Tuesday, 22 August 2017

Network Rail to reconsider 'ugly' gantries

NETWORK Rail might replace the ?ugly? steel gantries it has installed along the tracks in the Goring area.

NETWORK Rail might replace the ?ugly? steel gantries it has installed along the tracks in the Goring area.

The company, which put up the plain grey structures in preparation for the electrification of the Great Western main line, is to launch a retrospective public consultation in the new year.

It is considering ways of making them less intrusive and will be exhibiting alternative designs.

However, it says any changes would be subject to government funding and would have to be effective from an engineering point of view.

Network Rail began installing the gantries in the spring. They stand about 100 metres apart and will support overhead power cables.

A residents? action group has campaigned against the work, saying it spoils views of the open countryside around Goring and is inappropriate development in the Chilterns Area of Outstanding Natural Beauty.

Goring Parish Council, the Chilterns Conservation Board and the directors of the neighbouring North Wessex Downs have called for a more discreet design of gantry.

The work didn?t need planning permission as it is permitted development but objectors claim it is unlawful because Network Rail broke the rules on building in an AONB. Under section 85 of the Countryside and Rights of Way Act, such developments must ?have regard to the purpose of conserving and enhancing the natural beauty of the area?.

Claire Forrest, information officer for the Chilterns Conservation Board, said: ?We are pleased by Network Rail?s promise as this is something it should have done before the work began. We are pushing very hard for the design to be revised so it is more appropriate for this protected landscape.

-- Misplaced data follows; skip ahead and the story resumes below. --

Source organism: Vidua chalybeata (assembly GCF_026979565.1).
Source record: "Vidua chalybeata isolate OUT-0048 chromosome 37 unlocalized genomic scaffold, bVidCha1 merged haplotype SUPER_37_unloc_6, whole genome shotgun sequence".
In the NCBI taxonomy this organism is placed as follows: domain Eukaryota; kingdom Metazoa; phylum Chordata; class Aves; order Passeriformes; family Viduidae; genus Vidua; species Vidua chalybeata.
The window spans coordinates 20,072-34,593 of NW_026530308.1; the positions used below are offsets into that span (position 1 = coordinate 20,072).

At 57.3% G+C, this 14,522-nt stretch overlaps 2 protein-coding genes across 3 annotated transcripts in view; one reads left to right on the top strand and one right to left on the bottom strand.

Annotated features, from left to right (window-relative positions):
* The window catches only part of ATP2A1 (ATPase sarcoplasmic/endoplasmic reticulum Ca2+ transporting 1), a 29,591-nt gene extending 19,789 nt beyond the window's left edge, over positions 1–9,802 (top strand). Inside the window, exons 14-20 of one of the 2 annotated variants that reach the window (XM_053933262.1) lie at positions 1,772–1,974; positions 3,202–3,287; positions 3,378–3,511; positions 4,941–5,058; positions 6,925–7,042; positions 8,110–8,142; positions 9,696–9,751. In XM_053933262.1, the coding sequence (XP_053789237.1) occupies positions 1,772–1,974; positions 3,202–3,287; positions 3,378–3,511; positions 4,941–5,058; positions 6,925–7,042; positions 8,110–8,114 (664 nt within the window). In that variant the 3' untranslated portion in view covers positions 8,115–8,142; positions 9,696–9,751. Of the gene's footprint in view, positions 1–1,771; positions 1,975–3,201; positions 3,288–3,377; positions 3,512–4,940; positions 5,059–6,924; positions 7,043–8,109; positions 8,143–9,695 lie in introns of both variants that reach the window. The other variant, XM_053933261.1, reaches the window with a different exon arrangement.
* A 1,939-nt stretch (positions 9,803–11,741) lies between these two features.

?We want to see something with a lower impact and believe it is Network Rail?s statutory duty to provide this. There are illustrations of more elegant designs in circulation so it would not be starting completely from scratch.

?Network Rail should have considered using these to start with and seems to have paid no attention to the location they were building in. They?ve used the heaviest and ugliest design instead, which is a real shame.?

Ian Haslam, who leads the action group, said: ?Network Rail wrote to us saying they would like to do this but that it would depend on money and the feedback from the consultation. We?ve basically told them ?thank you, but your offer isn?t strong enough?. They?ve broken the law and shouldn?t only be willing to do it if the numbers are right. They should want to make the work lawful.?

Two weeks ago Network Rail held a drop-in meeting about the gantries at South Stoke village hall, which was attended by about 700 people.

Details of future meetings are yet to be announced but the company says it will aim to hold at least one in Goring. It said it could not give a timescale but promised to keep people updated.

Since the electrification programme began in 2013, its estimated cost has rocketed from £874million to at least £2.5billion.

Last month, the Commons? public accounts committee criticised both Network Rail and the rail regulator, saying ?such poor planning? was ?unbelievable and unacceptable?.

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